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Hong Kong schools

TSA fears blow up again with 40 per cent of Hong Kong Primary Three pupils now set to sit contentious test

Just last month Secretary for Education Kevin Yeung Yun-hung said only 10 per cent of the children would need to take the Territory-wide System Assessment

PUBLISHED : Friday, 13 April, 2018, 6:27pm
UPDATED : Friday, 13 April, 2018, 11:30pm

Four times as many children in Hong Kong as had been expected will have to sit a controversial assessment, with lawmakers warning that the pupils could be put under undue pressure.

It was revealed on Friday that nearly 40 per cent of Primary Three pupils would have to sit the Territory-wide System Assessment (TSA) this year although Secretary for Education Kevin Yeung Yun-hung announced just last month that the number would be 10 per cent.

The TSA, which gauges English, Chinese and maths ability, is associated with teachers drilling pupils amid a widespread belief that the Education Bureau uses the data to rank schools – a claim officials deny. About 20,000 pupils would need to take the assessment.

Under a revised plan unveiled last month, the test would mainly be held this year using a random sampling method to select 10 per cent of pupils from each of the 500 public and subsidised primary schools around the city.

Names of pupils and schools would not be recorded, and reports would not be provided to whose schools where only 10 per cent sat the test. However, a school would be able to obtain internal reports on its pupils’ performance if all their Primary Three children took the test.

Why calls to scrap TSA or BCA are short-sighted

At the Legislative Council’s education panel meeting on Friday, lawmakers expressed worries after the Examinations and Assessment Authority’s secretary general Dr So Kwok-sang revealed that about 180 schools said all their Primary Three pupils would take the test. That included about 30 public schools.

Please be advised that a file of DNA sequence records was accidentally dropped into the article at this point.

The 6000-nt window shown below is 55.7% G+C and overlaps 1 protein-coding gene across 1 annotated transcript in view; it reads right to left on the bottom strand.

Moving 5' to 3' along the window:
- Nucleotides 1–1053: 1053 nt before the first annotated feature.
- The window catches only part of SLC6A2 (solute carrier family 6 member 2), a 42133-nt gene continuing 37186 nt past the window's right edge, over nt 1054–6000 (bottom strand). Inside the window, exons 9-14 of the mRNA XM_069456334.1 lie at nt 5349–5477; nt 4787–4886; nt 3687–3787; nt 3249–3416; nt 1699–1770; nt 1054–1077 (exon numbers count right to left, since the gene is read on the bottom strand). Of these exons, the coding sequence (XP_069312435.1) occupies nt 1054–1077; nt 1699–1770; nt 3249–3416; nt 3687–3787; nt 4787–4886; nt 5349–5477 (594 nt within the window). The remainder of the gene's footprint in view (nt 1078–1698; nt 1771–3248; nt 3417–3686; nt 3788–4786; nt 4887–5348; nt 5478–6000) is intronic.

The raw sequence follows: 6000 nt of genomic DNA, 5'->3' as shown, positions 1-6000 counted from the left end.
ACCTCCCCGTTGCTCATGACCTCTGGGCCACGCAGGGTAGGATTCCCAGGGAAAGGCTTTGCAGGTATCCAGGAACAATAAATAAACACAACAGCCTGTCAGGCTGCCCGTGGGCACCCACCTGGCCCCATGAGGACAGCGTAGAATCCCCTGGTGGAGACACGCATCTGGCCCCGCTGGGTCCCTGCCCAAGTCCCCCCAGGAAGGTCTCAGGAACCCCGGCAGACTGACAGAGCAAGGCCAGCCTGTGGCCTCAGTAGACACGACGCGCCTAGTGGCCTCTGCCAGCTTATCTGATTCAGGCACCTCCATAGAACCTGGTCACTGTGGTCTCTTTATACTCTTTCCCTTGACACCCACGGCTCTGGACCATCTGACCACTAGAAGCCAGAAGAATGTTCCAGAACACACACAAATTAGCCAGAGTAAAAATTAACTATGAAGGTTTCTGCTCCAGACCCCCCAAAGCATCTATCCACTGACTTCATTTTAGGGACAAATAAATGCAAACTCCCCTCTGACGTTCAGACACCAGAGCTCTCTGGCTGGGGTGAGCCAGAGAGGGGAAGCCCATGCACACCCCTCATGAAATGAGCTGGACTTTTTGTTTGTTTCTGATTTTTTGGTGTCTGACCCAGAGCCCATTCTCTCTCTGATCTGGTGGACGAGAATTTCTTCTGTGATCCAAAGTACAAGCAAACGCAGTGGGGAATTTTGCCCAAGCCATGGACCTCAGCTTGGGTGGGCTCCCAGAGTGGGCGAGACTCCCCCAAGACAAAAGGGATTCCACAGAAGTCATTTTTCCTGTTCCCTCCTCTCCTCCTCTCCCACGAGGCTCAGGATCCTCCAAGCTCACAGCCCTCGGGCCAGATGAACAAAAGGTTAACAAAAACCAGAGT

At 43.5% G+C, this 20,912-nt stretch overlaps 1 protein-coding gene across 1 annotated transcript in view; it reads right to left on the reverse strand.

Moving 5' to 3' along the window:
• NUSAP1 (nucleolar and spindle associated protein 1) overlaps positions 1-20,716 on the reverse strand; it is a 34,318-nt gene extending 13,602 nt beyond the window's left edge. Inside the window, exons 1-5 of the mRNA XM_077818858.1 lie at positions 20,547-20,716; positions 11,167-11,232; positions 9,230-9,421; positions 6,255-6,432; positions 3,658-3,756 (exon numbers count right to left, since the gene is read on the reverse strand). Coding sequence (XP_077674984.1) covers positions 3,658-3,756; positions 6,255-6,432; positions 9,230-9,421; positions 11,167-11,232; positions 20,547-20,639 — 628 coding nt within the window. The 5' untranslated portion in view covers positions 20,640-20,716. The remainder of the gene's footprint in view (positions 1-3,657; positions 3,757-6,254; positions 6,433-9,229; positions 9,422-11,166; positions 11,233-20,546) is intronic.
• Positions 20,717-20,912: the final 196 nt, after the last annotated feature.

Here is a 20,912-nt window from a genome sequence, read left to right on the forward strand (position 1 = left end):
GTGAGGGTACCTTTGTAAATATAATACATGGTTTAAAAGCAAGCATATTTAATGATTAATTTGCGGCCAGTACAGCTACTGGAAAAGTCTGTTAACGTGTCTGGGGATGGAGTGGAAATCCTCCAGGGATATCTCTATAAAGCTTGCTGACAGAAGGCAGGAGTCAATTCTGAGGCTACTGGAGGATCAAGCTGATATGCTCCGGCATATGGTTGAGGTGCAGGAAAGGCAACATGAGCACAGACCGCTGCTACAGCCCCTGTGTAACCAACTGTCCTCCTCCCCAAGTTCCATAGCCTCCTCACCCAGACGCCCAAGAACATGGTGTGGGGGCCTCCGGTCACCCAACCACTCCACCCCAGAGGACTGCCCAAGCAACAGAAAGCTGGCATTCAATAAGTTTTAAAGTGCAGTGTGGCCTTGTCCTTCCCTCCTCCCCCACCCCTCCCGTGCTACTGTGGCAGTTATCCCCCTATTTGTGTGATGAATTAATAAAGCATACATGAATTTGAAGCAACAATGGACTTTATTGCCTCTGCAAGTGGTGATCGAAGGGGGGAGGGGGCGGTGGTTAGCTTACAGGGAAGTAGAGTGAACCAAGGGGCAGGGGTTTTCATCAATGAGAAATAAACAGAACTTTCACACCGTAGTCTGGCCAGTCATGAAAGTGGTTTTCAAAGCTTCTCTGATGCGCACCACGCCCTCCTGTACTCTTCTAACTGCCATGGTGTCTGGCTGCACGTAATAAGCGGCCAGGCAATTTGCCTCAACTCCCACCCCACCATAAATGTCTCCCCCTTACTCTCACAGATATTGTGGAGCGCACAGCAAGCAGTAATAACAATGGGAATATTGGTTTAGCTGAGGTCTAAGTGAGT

“Is this tantamount to changing the [more relaxed] version of the TSA to its original form?” New People’s Party chairwoman Regina Ip Lau Suk-yee asked.

Education sector lawmaker Ip Kin-yuen questioned whether the bureau listened to teachers who had reservations about the test.

But Yeung said a higher participation rate did not mean that children would suffer.

“The schools are not allowed to publicise their results in the TSA,” he said.

Yeung also said the bureau would monitor whether schools were drilling their pupils in the run-up to the tests in May and June.

Lawmaker Eddie Chu Hoi-dick estimated that with all Primary Three pupils at 180 schools taking the TSA about 20,000 children would be affected.

Speaking separately, Annie Cheung Yim-shuen, a spokeswoman for concern group Parents United, said she did not believe that the bureau could stop schools from drilling their pupils.

“It also promised to monitor the schools in the past … When the schools are receiving reports to show how are they doing compared with other schools, pupils will be drilled,” she said.

Separately, lawmakers at the meeting also criticised the government for tightening the rules on who qualified for free entry to the Diploma of Secondary Education (DSE) examination next year.

BCA review panel yet to reach agreement on contentious exam

Financial Secretary Paul Chan Mo-po said in his budget speech in February that the government would cover fees for candidates sitting the 2019 DSE. But the policy was amended last month to restrict it to school pupils only, stopping people from taking the exam for fun.

Lawmakers across the political spectrum on Friday condemned the administration’s U-turn, saying that the move meant private candidates – mainly teenagers retaking the exam in the hope of getting better grades for university admission – were left out.

DSE fee waiver plan can be ‘adjusted’

“I think free entry should be granted to everyone, especially private candidates because they are the most hardworking ones,” said pro-establishment lawmaker Starry Lee Wai-king.

But Undersecretary for Education Christine Choi Yuk-lin reiterated the bureau wanted to address concerns that people would abuse the system.